And Rebecca’s advice for retaining your top talent comes in the form of Enterprise Management Incentive (EMI) schemes – a tax beneficial incentive which grants share options to certain employees when set conditions are met. The schemes tie those key team members into the business with the promise of financial reward longer-term.
So, what is an EMI scheme?
Simply put, EMI schemes are an employment incentive designed to keep team members who are essential to your business motivated to achieve the business’ goals for growth, by giving them share options in the company that can be linked to the company’s financial performance or eventual sale.
If shares were simply given to employees outright, it wouldn’t drive the employee to meet certain targets and can also be expensive for tax purposes as the market value of the shares will be taxed as additional earnings. Instead, an EMI scheme grants share options which often don’t incur any tax liability until the shares are ultimately sold.
Rebecca says “An EMI scheme is only for very key employees – those people who you’d be lost without, such as high end managers or those with big responsibilities which are key to business operations and growth”.
The scheme gives these individuals an option to purchase shares at a later date – they don’t own the shares, until certain trigger points are reached. The trigger points are set out in the EMI scheme agreement, so everyone has a clear understanding of what needs to be achieved from the off. To get the best out of employees in terms of performance, Rebecca’s advice is to implement trigger points based on turnover reaching £X or achieving a profit of £Y. She also advises including a director’s discretion clause within the agreement, giving directors the power to override the set trigger points if the individual over performs and you want to reward them earlier than planned.
A great benefit of an EMI scheme is that the shares are locked in at today’s value, so as the business grows and increases in value, it will not cost your employees more to purchase the shares than if they were to buy them today. Plus Rebecca says “This means that when the employee sells their shares at a later date, they get a piece of a bigger pie as a reward for their hard work.”
Who is an EMI scheme suitable for?
There are some key conditions to think about relating to the company, the employees, the options and the right to exercise them before an EMI scheme is considered.
- The company must have less than 250 employees and gross assets of no more than £30 million.
- Employees must spend 25 hours or more per week or 75% of their working time, whichever is lowest, working for the company (or group).
- The options must be granted for commercial reasons to recruit or retain an employee, and not for tax avoidance.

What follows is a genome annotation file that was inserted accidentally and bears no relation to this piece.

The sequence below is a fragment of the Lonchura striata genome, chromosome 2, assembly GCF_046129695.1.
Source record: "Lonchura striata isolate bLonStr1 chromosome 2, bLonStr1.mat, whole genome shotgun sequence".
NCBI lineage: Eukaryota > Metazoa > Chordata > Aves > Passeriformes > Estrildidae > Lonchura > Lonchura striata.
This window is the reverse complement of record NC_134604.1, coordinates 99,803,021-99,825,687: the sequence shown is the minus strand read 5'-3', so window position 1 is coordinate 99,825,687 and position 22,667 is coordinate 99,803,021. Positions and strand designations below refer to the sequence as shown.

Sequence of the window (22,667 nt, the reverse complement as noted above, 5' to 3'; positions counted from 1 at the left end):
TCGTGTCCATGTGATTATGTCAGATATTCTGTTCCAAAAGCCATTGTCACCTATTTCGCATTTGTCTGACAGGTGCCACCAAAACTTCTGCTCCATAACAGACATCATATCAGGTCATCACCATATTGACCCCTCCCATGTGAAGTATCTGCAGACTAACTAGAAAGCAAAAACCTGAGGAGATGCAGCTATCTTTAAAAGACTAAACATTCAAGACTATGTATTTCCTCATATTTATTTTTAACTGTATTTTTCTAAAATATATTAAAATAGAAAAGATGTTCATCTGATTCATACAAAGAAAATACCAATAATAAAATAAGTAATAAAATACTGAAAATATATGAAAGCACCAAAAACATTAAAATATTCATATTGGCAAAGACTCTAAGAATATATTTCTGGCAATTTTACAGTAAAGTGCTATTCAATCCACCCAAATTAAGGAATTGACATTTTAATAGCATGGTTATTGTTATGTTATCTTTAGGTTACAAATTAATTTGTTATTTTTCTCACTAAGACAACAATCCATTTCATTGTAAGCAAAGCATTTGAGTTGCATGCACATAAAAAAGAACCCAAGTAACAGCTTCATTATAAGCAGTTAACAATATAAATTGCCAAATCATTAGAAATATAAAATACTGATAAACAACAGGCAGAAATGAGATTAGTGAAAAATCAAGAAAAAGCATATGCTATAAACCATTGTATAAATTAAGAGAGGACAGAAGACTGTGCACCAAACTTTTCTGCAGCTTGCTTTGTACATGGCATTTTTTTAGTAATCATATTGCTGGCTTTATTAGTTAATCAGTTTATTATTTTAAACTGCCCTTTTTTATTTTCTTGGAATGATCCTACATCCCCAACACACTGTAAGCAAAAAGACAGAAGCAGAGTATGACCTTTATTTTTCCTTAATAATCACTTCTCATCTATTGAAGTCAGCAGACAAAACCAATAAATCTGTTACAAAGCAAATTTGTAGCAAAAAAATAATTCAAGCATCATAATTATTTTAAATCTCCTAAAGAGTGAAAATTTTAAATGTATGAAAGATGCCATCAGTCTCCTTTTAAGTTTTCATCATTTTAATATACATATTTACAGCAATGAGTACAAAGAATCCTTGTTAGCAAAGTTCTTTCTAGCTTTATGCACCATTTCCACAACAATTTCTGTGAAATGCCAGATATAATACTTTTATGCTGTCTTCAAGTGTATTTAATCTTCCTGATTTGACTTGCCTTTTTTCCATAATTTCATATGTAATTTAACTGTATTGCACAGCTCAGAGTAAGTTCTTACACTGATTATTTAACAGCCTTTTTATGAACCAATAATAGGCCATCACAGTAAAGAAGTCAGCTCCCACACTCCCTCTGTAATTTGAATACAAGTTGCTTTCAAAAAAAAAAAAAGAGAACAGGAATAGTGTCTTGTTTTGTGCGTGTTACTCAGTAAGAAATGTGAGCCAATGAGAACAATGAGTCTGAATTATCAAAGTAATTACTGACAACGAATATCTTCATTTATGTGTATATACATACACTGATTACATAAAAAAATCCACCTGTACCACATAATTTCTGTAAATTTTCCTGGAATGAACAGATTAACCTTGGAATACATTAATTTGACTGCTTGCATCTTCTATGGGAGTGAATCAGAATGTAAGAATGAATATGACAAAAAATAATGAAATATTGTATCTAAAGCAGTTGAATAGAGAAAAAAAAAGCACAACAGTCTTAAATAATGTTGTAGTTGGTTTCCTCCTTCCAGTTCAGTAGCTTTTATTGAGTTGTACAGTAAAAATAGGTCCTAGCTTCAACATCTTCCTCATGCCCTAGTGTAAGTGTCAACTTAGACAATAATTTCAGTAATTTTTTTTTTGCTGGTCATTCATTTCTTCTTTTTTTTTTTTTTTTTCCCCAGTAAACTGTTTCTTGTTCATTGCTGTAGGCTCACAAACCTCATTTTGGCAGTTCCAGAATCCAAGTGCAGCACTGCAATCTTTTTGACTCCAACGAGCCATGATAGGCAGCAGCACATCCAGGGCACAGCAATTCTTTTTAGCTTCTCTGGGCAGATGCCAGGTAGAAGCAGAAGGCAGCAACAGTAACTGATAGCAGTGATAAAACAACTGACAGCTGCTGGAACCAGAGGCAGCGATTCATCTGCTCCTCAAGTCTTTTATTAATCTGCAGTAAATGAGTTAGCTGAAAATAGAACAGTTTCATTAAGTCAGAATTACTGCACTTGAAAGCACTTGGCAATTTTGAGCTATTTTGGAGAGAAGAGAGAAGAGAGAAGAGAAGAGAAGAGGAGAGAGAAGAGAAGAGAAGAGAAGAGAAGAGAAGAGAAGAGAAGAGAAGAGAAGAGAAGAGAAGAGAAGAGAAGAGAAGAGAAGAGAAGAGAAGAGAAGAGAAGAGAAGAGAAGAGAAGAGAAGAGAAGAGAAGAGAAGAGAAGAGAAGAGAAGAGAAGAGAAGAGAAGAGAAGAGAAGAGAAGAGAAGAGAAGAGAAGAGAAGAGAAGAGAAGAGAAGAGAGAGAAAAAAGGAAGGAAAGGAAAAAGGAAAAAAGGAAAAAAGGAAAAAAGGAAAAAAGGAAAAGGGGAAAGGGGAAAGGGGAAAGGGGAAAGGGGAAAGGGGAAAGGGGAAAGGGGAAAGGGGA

- Each employee’s maximum entitlement is limited to a market value of £250,000, and the total market value of the un-exercised options does not exceed £3 million.
- The options must be capable of being exercised within ten years of the date of granting them, but there does not have to be a fixed date.
- You notify HM Revenue and Customs (HMRC) of the scheme within 92 days of the options being granted.
You can learn more about the details and conditions of EMI schemes in our Guide to Enterprise Management Incentives in your business.
Why reward your team with an EMI scheme?
Rebecca’s three key benefits of rewarding employees with an EMI scheme are…
It’s a journey for growth
An EMI scheme marks the beginning of a journey to grow the business with your key team members, whilst retaining your top talent and ensuring they get rewarded in the long run.
It’s a safe option for businesses too – if an employee terminates their employment, their options are terminated immediately as per the EMI agreement.
It’s mutually beneficial
Research has shown a clear link between employee share ownership and increases in productivity, so an EMI scheme is mutually beneficial, giving both the employer and employee long-term incentives.
An EMI scheme incentivises employees to work hard to increase the value of the business, because they know that the greater the value, the more reward they’ll reap down the line.
It’s a tax free benefit
For employees, EMI schemes are initially a completely tax free benefit; no tax liability is incurred when options are granted. Employers also generally benefit from tax relief in the form of corporation tax reduction when the options are exercised.
Think an EMI scheme could benefit your business?
There are considerable benefits of introducing an EMI scheme, which include tax benefits for both the company and the employee, as well as retention, motivation and improved performance of key employees now with a stake in the company. For a business on a journey of growth, these benefits far outweigh the costs of setting up the scheme.
If you have ambitions to grow your business, talk to us to see if an EMI scheme could be right for you and your team. To arrange a private call or meeting, email your dedicated Client Services Director or email@example.com.